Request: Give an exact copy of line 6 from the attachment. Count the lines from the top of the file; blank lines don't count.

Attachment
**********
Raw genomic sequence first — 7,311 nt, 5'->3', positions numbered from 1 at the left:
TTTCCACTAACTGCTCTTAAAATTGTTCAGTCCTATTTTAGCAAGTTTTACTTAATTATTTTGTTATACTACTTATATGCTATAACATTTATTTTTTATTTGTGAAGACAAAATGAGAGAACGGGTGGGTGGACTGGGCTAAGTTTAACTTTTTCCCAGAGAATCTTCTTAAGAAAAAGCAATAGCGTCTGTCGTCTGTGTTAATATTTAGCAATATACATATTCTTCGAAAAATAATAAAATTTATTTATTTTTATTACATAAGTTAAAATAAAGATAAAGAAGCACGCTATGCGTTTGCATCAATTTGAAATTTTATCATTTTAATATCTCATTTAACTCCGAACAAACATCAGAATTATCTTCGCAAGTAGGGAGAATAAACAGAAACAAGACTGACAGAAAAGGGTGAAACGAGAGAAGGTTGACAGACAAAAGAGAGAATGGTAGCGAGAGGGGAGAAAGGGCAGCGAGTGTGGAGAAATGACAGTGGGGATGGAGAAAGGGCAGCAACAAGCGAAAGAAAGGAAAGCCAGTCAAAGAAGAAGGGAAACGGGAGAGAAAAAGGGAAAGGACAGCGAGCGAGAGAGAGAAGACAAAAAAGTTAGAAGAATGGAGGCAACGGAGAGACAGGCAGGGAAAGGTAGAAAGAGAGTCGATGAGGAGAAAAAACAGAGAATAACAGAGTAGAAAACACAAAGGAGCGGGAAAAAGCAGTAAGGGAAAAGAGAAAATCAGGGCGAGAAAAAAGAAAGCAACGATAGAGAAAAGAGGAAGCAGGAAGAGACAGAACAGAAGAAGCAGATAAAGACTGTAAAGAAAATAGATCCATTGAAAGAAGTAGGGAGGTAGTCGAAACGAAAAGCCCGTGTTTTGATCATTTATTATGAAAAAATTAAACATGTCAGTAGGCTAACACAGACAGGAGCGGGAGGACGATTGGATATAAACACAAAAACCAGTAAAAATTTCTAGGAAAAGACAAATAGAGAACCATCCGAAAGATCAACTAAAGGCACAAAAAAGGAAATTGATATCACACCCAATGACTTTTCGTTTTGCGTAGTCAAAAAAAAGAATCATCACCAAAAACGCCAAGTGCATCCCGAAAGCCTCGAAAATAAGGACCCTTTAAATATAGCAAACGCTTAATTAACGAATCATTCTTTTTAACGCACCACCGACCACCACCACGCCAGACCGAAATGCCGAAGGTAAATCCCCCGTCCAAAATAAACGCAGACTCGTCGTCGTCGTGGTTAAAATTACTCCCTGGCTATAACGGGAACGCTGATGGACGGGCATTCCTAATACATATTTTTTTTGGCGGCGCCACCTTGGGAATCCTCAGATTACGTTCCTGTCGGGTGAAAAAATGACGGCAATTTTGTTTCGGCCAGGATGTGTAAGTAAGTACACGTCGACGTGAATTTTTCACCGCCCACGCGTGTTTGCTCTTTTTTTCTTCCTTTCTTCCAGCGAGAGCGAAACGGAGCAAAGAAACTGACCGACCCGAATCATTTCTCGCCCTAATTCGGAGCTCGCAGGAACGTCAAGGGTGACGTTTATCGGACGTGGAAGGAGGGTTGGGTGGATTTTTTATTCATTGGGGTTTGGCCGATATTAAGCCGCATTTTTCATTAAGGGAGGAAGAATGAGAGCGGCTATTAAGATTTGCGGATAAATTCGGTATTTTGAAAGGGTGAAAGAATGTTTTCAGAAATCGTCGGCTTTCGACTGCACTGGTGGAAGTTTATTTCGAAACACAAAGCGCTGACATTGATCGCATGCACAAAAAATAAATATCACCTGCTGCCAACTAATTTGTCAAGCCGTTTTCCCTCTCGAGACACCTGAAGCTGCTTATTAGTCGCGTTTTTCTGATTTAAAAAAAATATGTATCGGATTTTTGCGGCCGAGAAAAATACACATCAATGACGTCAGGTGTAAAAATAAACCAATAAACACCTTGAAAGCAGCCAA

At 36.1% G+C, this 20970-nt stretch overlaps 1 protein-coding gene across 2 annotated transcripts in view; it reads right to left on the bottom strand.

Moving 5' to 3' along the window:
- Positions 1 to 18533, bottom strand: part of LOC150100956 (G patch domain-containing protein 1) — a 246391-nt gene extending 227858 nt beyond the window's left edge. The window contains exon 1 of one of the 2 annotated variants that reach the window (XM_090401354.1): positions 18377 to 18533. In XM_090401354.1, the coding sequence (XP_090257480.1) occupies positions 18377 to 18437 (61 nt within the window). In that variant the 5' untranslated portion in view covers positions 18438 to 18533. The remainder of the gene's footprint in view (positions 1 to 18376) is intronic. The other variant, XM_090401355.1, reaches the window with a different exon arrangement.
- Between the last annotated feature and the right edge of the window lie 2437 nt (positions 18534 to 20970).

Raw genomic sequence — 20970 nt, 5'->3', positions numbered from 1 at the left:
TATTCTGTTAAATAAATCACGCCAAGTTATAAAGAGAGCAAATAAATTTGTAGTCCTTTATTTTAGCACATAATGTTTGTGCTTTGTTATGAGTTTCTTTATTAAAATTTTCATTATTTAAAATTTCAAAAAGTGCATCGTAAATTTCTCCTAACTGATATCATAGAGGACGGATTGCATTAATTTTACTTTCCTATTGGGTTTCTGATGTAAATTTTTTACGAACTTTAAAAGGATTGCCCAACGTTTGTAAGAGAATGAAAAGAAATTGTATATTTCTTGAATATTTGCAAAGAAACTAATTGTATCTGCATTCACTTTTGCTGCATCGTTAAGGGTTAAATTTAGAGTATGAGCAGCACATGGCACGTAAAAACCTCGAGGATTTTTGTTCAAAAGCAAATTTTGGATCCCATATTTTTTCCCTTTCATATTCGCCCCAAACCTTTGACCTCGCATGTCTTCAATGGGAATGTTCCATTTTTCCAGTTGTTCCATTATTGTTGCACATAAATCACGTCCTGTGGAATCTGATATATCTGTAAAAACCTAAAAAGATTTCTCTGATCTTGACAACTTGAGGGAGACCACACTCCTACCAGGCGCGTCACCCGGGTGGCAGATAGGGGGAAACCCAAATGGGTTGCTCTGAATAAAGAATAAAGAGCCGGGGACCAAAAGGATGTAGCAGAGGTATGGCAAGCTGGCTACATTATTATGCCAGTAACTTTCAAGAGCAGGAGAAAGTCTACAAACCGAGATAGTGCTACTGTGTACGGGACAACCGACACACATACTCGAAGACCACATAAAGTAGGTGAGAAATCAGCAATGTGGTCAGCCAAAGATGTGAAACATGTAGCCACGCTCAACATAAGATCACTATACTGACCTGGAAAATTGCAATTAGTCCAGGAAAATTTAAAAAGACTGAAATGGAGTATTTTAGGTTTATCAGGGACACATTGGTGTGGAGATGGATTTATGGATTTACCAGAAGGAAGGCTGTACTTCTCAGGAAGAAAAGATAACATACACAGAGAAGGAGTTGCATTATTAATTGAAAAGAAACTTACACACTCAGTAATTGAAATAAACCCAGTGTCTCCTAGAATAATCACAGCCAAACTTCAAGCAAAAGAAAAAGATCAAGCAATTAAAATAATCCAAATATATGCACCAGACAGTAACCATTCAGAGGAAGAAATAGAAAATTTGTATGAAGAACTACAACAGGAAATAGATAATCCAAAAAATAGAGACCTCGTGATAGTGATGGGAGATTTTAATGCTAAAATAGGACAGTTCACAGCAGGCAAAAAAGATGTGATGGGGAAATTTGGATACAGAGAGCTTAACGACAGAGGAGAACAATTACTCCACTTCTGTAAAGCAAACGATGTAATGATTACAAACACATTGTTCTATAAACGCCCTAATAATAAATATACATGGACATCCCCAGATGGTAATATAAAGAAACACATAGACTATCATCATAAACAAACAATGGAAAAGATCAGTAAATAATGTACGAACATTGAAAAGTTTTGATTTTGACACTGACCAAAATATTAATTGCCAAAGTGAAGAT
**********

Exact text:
- Between the last annotated feature and the right edge of the window lie 2437 nt (positions 18534 to 20970).